Painted Lady butterfly. | Neville James-Davies

Everywhere I go at the moment I am seeing Painted Lady butterflies (Vanessa cardui). This is the most I have seen of this migrant for a long time. Just recently I took a drive to Cap de Formentor to where the road is blocked off just before the lighthouse, and I explored the little headland there, where I counted at least a dozen flitting about. It was also nice to see Pallid Swifts here, and a Blue Tit in the Cistus bushes, a bird found at altitude on Majorca, not like in the gardens back home. Wandering around Alburcutx Tower, Son Real beach and the Albufereta Marsh all saw good numbers of Painted Lady's with some Brimstones mixed in too. Flying up to 30mph, these strong fliers migrate from North Africa into Europe, and can cover up to 100 miles a day. They are the world's most widely distributed butterfly and are often called Thistle Butterflies, due to Thistles being their preferred food plant. As lovely as it is seeing and hearing the birds, it adds to the scene when there are butterflies present in good numbers as well.

Male Kentish Plover
Male Kentish Plover.

The resident Kentish Plovers (Charadrius alexandrinus) have been very active too, and I was watching several pairs in particular from the Bishop 1 Hide at the Albufera recently, where I witnessed the threat posture that waders can display. A pair of Avocets with two chicks wandered too close to the nest, so the male started to feign a wing injury, in an attempt to lure the intruders away from the nest. It moved about purposefully but looking like it was indeed injured, and once satisfied that the Avocets had passed and would not be a danger, he re-joined the female who was sat on eggs close by. It was great to watch, and something I had only ever seen on the television.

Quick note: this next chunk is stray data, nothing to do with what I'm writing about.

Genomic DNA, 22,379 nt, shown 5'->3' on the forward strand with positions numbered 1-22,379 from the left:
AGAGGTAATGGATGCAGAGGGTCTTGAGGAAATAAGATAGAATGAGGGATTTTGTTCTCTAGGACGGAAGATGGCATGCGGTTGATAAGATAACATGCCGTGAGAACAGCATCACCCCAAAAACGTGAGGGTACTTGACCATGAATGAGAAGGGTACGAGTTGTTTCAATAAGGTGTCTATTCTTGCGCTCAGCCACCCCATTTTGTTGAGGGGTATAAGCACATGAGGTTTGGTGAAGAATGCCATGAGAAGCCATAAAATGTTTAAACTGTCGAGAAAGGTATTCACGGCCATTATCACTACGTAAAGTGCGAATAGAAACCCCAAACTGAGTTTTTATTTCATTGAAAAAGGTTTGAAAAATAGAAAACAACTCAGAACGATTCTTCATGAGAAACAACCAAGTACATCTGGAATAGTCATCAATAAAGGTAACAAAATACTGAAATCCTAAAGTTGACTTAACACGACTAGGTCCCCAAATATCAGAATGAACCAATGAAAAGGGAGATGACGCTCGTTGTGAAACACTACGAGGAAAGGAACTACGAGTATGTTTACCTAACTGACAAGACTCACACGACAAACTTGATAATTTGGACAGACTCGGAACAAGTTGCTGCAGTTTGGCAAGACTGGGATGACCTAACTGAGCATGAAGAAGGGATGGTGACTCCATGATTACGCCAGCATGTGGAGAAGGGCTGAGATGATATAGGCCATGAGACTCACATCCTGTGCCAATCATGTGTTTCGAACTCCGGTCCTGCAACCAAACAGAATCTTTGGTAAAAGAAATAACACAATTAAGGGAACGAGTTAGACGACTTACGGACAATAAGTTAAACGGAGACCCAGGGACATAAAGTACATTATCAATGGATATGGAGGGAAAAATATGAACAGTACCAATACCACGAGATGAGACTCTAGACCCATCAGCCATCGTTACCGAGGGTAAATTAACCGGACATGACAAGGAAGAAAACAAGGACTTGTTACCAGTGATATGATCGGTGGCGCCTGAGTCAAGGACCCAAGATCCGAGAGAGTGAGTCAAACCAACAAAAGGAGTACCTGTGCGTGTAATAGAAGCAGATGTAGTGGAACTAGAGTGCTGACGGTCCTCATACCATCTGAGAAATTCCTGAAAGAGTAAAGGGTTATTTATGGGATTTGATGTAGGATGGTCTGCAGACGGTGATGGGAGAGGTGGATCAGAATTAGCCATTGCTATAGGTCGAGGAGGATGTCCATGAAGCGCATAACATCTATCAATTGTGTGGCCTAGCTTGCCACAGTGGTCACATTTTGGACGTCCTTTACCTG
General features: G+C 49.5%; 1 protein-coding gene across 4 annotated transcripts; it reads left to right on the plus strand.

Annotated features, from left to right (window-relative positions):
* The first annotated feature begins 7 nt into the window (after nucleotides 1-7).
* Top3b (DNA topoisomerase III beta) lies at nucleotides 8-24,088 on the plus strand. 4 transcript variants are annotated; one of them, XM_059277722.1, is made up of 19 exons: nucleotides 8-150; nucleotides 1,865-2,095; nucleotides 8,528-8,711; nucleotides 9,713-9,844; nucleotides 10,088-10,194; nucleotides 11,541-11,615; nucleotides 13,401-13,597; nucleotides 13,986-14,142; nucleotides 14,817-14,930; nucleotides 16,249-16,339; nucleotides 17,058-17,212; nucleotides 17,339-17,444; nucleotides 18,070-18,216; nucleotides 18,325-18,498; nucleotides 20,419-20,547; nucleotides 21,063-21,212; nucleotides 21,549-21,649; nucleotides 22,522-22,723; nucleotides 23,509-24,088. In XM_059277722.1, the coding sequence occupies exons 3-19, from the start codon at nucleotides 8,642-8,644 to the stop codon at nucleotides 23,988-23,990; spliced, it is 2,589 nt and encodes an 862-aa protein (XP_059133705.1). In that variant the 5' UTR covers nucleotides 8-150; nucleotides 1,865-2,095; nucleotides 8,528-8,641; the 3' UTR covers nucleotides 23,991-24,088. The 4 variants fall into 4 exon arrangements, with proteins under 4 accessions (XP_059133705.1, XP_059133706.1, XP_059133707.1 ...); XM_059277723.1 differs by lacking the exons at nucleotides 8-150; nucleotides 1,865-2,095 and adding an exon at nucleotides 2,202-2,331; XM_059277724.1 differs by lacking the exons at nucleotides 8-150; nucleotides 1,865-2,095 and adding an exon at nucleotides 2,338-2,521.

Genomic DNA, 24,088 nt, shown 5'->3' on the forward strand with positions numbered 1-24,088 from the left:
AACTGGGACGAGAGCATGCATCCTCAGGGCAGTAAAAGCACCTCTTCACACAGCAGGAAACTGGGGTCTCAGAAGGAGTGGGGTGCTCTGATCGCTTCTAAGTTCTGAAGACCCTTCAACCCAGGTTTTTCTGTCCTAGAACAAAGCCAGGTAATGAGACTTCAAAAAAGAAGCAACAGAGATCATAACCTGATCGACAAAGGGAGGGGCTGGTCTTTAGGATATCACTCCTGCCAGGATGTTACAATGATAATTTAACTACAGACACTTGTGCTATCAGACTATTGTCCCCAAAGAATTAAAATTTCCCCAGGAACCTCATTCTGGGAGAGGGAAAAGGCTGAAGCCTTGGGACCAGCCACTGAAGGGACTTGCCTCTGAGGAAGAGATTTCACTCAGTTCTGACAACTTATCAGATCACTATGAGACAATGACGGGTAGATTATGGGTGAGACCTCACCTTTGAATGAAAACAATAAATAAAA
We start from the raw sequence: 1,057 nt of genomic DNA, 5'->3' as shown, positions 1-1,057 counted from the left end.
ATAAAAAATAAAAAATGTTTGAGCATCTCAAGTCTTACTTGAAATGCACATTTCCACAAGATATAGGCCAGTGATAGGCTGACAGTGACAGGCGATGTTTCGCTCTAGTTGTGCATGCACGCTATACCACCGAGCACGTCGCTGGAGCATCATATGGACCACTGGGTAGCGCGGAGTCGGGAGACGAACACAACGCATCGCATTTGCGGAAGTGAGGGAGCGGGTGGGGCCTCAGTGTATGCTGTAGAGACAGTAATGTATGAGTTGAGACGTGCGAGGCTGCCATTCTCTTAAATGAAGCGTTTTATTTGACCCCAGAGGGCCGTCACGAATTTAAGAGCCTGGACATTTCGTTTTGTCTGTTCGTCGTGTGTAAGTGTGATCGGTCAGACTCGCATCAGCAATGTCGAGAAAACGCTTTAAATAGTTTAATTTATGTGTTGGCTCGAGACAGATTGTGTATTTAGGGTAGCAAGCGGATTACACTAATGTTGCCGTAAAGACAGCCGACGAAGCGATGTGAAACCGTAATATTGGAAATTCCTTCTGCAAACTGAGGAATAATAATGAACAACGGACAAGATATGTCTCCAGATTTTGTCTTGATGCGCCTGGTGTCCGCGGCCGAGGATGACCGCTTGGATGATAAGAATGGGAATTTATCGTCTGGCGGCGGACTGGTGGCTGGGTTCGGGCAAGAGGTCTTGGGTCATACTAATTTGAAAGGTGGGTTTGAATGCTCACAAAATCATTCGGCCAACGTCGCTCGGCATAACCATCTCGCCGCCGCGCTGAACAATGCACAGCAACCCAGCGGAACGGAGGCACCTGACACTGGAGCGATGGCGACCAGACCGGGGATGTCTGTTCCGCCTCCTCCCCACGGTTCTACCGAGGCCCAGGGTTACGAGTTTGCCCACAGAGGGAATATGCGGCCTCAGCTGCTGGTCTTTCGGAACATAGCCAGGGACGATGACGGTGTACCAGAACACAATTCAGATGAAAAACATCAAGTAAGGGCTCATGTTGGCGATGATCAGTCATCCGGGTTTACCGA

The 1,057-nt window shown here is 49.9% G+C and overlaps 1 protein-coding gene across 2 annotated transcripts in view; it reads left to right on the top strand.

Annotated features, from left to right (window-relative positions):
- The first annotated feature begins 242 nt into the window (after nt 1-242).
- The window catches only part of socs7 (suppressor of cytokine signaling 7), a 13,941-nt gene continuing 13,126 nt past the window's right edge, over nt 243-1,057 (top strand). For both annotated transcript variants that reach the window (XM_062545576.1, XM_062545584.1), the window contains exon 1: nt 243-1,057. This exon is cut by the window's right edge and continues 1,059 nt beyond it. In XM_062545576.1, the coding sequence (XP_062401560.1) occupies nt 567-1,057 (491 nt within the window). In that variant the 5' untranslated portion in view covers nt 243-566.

Kentish Plover feigning injury
Kentish Plover feigning injury.

Another male Kentish Plover from the CIM hide near the reception, was displaying leg rings, so it had been ringed as a chick somewhere. I submitted a photograph and the details to a wader study group and I am waiting for a reply as to where it was ringed and when. I will keep you posted if I get that information back. Charadrius comes from the Greek word 'klarada', meaning a ravine, and the specific name is geographical, and refers to the city in Egypt.

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